What is shown also changes

Observing average people in everyday life can be pretty boring for the audience in the long run. At least that's what many TV makers think and are increasingly showing average people in extraordinary situations - for example in life crises, when emigrating or in competitions.

There are now documentary soaps about education ("My child, your child - How do you educate?", VOX), pregnant teenagers ("Teen mothers - when children have children", RTL2) or family experiments ("Wife Swap") , RTL2; "Stone Age - The Experiment - Life like 5000 years ago", SWR).

In contrast to the classic docu-soap, many of these programs are not real sequels: each episode is self-contained - so new main characters always come into play. What remains the same is always the "knitting pattern" of the program.

Artificial worlds and staged reality

Programs in which the main character is exposed to an artificial extreme situation are particularly popular. This creates a lot of tension and explosive substance - and sometimes the audience also learns something worth knowing.

In 2006, for example, the project "Stone Age - The Experiment" was produced, in which 13 people tried to live exactly like people in the Stone Age - including two families with a total of six children. The cameras followed her for eight weeks in her everyday life in the Stone Age. There were problems with the grain harvest and too little to eat - and not everyone from the Stone Age clan coped equally well with the extreme situation ...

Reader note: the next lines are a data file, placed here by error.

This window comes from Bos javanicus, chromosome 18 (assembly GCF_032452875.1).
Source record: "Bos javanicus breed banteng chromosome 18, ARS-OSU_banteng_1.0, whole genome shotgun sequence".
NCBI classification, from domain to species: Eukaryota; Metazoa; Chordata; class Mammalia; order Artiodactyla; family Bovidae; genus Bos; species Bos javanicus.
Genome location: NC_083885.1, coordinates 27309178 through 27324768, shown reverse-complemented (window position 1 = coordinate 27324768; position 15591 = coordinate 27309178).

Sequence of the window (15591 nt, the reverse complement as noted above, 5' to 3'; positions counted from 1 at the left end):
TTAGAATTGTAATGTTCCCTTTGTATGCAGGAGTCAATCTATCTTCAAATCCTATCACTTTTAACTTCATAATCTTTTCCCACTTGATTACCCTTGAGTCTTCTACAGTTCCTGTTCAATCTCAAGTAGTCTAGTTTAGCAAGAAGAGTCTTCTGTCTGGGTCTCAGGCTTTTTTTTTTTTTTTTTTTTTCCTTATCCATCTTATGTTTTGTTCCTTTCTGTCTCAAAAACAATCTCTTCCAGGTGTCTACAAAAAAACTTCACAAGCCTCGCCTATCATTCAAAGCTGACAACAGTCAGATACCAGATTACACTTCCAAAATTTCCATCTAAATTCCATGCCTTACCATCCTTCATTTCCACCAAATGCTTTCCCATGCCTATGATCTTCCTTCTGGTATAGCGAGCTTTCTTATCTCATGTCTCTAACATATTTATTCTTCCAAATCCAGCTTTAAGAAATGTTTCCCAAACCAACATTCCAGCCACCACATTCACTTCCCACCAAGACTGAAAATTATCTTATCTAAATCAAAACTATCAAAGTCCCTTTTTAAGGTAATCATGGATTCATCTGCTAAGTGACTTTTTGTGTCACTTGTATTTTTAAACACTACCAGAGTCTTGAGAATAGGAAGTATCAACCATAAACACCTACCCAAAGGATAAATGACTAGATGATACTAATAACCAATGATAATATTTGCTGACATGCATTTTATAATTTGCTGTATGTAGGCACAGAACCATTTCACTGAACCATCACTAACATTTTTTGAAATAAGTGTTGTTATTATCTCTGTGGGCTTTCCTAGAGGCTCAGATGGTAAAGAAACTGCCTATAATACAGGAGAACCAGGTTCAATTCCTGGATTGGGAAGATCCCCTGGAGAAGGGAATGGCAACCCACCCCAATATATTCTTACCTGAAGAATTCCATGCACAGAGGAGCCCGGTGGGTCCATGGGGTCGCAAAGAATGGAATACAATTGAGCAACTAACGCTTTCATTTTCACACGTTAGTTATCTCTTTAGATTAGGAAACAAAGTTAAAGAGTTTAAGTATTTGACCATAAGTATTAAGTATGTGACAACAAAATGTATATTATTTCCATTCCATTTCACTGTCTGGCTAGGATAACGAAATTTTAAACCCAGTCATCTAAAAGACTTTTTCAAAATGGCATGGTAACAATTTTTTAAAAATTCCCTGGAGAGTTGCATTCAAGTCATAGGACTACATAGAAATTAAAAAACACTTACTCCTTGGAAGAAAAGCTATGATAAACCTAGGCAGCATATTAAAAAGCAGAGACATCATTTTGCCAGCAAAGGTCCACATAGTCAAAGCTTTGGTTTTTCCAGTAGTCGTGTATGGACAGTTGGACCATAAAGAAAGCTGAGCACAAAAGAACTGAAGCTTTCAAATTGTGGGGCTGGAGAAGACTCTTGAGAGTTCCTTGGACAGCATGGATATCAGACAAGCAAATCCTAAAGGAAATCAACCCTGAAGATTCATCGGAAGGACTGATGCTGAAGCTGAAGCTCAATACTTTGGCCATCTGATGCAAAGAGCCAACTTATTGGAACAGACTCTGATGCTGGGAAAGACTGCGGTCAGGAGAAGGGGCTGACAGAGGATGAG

At first glance things are not that extreme with "Frauentausch": Here two families exchange their mothers with each other. But even at the casting stage, care is taken to ensure that, if possible, opposing swap families meet: A very decent mother comes into a particularly chaotic family, the villa dweller has to get by in a mini-apartment or the mother of several independent children meets a spoiled one Only child. Who is doing better? Who do the viewers find particularly likeable or unsympathetic? What is documentary about the series is that it is about real people and real locations - the families and the private apartments shown actually exist. But how real are the conflicts shown? They are partly fueled by stage directions - at least that is what some of the women swap participants claim. And they are partly brought to a head in the post-production process: For example, when a comic thought bubble "Blah blah" or "Can't you talk to your family?" floats while she is arguing with her swap mother, then either the swap mother looks ridiculous or the daughter disrespects.

It is clear that in every docu-soap the reality can be influenced to a greater or lesser extent through the editing of the footage, through voiceovers or through sound and graphic effects. Voice-over comments were also used in the Stone Age experiment and a conversation between the fathers about the harvest was announced in advance as a dispute. It is also clear that the broadcasters are constantly developing new documentary soaps in order to keep viewers interested or to win them over. The question is whether the audience can still see how much documentary there is in a docu-soap.